A Ceiling and Four Walls
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When someone presents nothing about themselves to anyone other people rush in to fill the gaps in this person’s behavior. In my work I like to explore the tension between craving vulnerability and trying to hide yourself away. When I create an image, I try to think about what I can obscure and what I can reveal in the picture plane and how that impacts the meaning of the work. Layering imagery allows me to cover up and reveal different things in the composition, through this method, I can push certain things backwards and accentuate others by pulling them forward. I am drawn to high contrast and value because of its dual nature and as a reference to “black and white thinking”, which is prevalent in anxiety and stress.
When I look at other peoples’ work, I am most drawn to expressive line work and color in terms of their process. Artists like Ernst Kirchner, Rachel Whiteread, and Susan Lichtman interest me because of their use of highly saturated pigment and compositions that make the viewer feel unsettled. For me their works show how uncomfortable certain social interactions or spaces can become.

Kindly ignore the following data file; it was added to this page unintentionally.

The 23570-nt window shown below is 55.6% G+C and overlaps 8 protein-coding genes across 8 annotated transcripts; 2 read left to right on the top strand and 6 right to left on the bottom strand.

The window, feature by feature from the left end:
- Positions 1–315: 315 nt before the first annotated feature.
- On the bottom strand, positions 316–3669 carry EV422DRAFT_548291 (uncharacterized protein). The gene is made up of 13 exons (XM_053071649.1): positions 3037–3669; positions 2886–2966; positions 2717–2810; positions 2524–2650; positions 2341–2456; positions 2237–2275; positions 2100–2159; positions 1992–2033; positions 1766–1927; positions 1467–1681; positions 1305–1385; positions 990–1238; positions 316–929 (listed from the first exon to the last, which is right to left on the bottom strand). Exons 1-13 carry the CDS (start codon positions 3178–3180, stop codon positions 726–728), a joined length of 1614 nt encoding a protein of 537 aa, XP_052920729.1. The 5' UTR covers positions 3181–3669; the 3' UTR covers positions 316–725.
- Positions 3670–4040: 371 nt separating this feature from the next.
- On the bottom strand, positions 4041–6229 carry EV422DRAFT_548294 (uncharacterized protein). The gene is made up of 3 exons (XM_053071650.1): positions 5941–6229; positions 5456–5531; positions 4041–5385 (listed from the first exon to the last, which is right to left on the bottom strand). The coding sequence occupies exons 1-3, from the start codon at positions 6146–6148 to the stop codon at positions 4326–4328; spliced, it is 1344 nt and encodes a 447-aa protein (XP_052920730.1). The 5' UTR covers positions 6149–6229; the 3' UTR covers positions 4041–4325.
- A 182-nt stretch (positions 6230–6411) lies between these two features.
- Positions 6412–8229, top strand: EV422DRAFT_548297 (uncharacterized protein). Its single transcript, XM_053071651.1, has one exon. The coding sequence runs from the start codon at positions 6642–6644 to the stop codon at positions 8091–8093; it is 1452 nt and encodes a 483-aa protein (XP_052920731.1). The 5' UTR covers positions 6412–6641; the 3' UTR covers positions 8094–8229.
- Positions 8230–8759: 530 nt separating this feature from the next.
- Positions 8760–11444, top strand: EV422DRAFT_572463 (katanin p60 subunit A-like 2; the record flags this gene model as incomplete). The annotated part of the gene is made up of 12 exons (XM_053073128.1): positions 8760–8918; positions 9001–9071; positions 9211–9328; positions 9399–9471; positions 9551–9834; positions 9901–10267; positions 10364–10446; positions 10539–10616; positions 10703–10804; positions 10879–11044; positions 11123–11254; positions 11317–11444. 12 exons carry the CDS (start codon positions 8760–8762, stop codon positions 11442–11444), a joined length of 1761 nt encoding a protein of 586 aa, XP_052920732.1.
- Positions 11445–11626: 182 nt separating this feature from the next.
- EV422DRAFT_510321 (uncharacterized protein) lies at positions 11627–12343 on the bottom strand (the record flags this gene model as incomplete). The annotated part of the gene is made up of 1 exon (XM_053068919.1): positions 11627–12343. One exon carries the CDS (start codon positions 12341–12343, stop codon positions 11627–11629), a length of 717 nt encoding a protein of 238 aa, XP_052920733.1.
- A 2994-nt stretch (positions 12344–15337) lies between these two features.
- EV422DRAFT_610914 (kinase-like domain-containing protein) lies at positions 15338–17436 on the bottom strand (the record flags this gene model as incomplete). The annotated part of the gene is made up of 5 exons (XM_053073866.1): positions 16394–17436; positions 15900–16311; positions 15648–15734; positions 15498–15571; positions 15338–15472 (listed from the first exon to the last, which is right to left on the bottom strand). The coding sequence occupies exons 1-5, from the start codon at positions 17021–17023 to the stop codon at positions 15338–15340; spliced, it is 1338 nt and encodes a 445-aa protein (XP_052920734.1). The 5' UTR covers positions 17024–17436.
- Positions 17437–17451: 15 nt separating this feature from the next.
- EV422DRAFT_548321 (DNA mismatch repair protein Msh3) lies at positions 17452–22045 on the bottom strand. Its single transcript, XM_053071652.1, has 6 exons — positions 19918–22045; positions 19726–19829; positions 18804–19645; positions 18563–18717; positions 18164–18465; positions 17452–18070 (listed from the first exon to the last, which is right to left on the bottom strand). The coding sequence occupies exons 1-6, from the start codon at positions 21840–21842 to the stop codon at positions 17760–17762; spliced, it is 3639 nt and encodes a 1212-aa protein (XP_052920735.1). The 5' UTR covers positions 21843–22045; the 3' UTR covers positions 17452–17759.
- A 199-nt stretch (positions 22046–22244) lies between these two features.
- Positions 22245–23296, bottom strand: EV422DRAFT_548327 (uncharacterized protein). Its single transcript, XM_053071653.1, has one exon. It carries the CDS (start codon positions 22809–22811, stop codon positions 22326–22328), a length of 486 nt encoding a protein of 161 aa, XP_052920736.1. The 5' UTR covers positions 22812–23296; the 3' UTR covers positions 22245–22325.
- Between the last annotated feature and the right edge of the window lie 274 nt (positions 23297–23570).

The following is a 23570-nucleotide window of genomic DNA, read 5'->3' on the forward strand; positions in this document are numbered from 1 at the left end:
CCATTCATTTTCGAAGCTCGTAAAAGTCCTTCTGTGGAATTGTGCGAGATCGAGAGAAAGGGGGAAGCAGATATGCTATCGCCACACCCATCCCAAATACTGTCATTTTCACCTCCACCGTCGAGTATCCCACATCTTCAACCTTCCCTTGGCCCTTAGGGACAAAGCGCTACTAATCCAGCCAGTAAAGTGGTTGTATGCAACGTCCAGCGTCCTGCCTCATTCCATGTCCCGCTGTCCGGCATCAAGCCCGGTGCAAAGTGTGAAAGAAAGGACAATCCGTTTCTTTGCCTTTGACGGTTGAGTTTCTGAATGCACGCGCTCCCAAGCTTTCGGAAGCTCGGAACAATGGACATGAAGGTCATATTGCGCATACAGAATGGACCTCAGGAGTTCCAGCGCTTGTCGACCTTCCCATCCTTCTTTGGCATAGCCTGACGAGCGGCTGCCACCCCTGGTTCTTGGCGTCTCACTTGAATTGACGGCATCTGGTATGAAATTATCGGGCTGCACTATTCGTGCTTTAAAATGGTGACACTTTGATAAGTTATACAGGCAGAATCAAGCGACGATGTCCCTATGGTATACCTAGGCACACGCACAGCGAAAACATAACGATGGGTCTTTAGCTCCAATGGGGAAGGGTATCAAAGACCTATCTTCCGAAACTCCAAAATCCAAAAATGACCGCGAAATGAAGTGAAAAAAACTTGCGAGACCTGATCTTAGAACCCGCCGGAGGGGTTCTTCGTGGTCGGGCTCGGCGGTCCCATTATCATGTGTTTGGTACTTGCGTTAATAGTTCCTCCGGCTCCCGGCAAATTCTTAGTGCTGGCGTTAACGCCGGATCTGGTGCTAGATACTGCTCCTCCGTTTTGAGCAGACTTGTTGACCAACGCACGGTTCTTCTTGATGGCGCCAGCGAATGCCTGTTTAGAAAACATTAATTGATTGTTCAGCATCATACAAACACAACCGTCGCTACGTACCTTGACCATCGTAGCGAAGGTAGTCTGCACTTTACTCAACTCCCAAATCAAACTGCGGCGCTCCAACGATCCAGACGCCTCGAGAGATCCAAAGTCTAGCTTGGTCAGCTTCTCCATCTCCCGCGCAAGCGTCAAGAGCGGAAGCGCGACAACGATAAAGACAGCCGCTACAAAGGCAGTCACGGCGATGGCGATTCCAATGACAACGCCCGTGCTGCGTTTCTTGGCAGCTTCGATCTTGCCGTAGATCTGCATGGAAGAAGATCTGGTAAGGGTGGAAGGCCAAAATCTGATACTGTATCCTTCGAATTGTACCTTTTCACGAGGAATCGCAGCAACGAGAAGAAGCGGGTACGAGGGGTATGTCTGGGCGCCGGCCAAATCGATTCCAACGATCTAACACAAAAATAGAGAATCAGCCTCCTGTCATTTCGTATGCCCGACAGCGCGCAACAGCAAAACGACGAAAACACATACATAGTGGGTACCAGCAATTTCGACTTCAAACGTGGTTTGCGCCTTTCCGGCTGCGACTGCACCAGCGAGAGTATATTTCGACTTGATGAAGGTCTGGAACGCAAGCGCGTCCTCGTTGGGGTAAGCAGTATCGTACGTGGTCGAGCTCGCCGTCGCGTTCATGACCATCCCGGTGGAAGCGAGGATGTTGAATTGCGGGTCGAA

The subject matter of my work most often applies to my own life, but I use silhouetted figures and objects to create spaces, or situations that become universal. These spaces and figures become confusing and alarming with the addition of skewed perspective and unreadable details. The unavailability of the figure makes the viewer feel these people are unapproachable, anonymous, or dangerous in some way. By using shaped panels which speak in the language of theatre sets and I can create an environment in which the paintings interact more directly with each other and the viewer. This allows for a continuous narrative that can change depending on where things are in relation to one another.
Danille Muzina, Sarah Martin, Antje Gamble, Timothy Martin.
The show A Ceiling and Four walls is comprised of lithographs, screenprints, a collograph, and oil paintings. The works explore vulnerability using domestic spaces. The image of the home is often used in conjunction with the figure to create a dialogue between the two. Often the relationship between the closed off homes and figures creates a sense of unease or tension.
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This work is licensed under a Creative Commons Attribution-No Derivative Works 4.0 License.
Crowley, Cara, "A Ceiling and Four Walls" (2020). B.F.A. Practicum Exhibition (ART 498). 60.